Dengue control support through eco-bio-social approach

TDR news item
20 February 2013

A new environmental and community approach to reducing the numbers of mosquitoes that carry dengue has been detailed in a supplement of 8 new research articles published in Pathogens and Global Health. Six research institutions in India, Sri Lanka, Indonesia, Myanmar, Philippines, Thailand have shown that working with communities and other partners led to a range of effective solutions that used fewer pesticides and were customized to that region’s needs.

The research, carried out between 2006 and 2011, was supported by a research and capacity building partnership between TDR and the Ecosystem and Human Health Program of Canada’s International Development Research Centre (IDRC).

Dengue is the fastest growing viral disease caused by mosquitoes and is a significant economic and social burden in many countries worldwide. It is mostly transmitted by the Aedes aegypti mosquito, which breeds in water containers in and around homes, so it is closely affected by environmental factors linked to human behavior.

The research looked at a completely different approach to what is currently in place in many countries – that of government services routinely killing mosquito larvae with larvicides, and spraying insecticides in neighborhoods with reported dengue cases. The research investigated a community-driven approach that included education and an environmental approach of avoiding pesticides. Socially and culturally appropriate health education materials were developed and used by various community groups (women’s groups, students, new volunteer groups for environmental health). Insecticide treated screens were put over windows and covers placed on the most problematic containers. As a consequence, fewer insecticides were used in the communities and people from both public and private sectors worked together to agree on what worked best in their areas. The programmes also led to the formation of community groups and other public and private partners with broad environmental hygiene and sanitation interests.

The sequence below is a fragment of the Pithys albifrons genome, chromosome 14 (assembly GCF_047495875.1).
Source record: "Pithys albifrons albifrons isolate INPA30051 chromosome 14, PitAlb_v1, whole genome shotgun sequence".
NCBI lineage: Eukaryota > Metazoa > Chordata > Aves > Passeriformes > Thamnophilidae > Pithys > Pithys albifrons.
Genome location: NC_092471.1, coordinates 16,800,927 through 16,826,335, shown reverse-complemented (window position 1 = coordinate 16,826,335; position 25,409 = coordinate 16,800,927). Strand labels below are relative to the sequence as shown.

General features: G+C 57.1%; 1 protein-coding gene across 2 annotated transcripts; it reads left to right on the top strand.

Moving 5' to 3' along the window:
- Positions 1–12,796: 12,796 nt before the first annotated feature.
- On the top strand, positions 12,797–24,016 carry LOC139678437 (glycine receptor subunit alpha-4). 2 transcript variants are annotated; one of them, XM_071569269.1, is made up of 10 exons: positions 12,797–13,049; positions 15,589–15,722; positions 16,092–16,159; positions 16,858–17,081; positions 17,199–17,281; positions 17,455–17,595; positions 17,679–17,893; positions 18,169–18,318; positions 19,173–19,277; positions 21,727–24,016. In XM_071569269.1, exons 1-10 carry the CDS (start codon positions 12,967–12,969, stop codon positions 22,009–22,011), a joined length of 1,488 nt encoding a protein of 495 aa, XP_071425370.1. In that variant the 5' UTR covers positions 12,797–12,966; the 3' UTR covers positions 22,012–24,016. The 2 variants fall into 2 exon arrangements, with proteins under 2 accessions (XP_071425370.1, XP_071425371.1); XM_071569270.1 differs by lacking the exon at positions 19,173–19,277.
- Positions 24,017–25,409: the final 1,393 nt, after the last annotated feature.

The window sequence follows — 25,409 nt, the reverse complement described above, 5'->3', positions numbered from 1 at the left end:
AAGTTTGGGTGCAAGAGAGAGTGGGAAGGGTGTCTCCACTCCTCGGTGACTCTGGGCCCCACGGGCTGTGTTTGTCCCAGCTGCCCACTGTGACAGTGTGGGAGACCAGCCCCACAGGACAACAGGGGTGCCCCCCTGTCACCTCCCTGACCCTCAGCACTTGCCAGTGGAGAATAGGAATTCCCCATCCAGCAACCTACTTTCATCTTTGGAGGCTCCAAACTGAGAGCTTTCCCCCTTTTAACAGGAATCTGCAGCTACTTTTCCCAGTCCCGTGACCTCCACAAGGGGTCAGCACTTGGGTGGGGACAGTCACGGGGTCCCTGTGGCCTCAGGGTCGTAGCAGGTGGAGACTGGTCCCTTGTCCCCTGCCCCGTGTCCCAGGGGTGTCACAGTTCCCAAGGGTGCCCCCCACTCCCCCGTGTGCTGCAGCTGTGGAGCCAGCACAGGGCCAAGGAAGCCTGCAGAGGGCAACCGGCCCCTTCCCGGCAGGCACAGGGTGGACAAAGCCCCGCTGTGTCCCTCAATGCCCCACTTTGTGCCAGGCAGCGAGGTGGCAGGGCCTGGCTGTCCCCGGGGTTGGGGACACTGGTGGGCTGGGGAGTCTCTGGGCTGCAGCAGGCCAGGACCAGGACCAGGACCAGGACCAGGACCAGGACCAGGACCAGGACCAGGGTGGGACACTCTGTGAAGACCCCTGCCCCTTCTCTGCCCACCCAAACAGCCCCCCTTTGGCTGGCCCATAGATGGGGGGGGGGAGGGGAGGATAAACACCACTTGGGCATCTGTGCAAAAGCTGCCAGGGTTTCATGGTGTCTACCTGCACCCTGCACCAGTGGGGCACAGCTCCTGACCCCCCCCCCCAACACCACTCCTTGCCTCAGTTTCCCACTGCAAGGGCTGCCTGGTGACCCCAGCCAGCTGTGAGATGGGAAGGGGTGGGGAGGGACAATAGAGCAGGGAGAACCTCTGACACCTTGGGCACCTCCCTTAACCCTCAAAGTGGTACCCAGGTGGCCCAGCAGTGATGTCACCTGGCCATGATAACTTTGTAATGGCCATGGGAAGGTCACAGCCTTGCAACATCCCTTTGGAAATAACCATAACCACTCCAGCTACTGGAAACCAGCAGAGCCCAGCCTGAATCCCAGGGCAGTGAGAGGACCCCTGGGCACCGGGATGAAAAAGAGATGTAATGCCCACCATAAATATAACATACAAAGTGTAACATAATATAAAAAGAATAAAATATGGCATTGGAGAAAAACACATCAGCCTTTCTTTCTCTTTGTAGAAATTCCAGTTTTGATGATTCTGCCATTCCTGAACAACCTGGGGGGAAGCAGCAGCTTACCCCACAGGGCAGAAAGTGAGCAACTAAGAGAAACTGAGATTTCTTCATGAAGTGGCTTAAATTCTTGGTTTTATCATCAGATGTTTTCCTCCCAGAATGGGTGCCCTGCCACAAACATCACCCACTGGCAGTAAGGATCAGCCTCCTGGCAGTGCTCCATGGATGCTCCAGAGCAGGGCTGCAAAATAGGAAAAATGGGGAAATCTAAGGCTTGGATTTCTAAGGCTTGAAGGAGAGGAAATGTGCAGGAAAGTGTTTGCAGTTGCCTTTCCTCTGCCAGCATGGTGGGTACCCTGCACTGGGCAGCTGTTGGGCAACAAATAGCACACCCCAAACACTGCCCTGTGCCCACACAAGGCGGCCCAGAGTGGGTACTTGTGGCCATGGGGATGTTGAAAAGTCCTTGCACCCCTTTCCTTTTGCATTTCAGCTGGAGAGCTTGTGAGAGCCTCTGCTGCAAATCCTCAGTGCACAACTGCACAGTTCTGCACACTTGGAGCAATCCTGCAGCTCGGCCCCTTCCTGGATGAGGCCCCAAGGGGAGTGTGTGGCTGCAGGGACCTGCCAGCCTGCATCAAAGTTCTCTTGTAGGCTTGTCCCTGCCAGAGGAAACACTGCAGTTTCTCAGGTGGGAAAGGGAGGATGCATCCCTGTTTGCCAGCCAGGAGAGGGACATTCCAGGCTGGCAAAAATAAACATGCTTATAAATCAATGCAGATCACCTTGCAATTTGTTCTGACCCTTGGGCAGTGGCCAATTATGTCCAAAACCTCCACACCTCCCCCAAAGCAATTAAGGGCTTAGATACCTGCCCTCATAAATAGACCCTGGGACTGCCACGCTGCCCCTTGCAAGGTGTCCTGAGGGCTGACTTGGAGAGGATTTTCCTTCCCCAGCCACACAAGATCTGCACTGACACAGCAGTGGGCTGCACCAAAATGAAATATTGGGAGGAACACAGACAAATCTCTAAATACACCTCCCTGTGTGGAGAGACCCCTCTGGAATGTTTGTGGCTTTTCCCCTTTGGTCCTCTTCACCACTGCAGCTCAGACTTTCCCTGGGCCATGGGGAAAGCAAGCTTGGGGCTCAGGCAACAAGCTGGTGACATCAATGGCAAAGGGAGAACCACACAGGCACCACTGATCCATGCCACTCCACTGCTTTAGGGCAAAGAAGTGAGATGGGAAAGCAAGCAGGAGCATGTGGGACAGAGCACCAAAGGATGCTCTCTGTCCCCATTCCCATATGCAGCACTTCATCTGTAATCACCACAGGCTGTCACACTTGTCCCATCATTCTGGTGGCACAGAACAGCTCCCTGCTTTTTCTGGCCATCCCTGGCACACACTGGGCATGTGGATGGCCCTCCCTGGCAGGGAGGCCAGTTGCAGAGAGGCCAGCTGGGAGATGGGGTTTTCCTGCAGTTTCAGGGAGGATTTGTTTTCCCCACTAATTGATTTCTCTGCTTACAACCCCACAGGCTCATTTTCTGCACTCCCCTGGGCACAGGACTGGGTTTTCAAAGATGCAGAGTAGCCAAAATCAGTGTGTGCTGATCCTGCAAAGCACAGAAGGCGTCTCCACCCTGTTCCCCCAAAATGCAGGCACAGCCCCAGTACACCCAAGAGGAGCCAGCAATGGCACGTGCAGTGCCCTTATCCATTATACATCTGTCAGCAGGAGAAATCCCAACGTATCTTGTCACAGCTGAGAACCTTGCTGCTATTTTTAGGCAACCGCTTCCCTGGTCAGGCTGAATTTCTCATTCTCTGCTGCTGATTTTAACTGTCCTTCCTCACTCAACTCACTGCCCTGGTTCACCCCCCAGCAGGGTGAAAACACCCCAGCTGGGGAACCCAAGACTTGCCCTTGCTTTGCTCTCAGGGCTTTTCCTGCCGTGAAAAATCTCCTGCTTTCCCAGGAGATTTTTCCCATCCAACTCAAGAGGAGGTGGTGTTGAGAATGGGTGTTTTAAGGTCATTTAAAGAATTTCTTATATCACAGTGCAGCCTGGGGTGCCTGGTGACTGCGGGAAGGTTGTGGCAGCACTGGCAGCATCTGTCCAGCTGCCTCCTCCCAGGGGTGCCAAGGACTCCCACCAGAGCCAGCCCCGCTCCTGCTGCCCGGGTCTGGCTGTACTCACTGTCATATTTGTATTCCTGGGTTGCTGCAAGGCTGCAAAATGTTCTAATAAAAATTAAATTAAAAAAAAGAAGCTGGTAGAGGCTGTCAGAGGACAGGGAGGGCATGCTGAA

The evidence suggests that the integrated vector management approach would be more sustainable when it complements or replaces other interventions by:

  • involving diverse partners, including local communities;
  • targeting water containers that produce most of the mosquito larvae for interventions; and
  • utilizing new non-insecticidal intervention tools (such as rectangular water container covers in India, sweeping nets or dragon fly nymphs in Myanmar, and copepods and screen covers for earthen jars in Thailand).

For more information, please contact

Dr Johannes Sommerfeld
Telephone: +41 22 79 13954
E-mail: sommerfeldj@who.int

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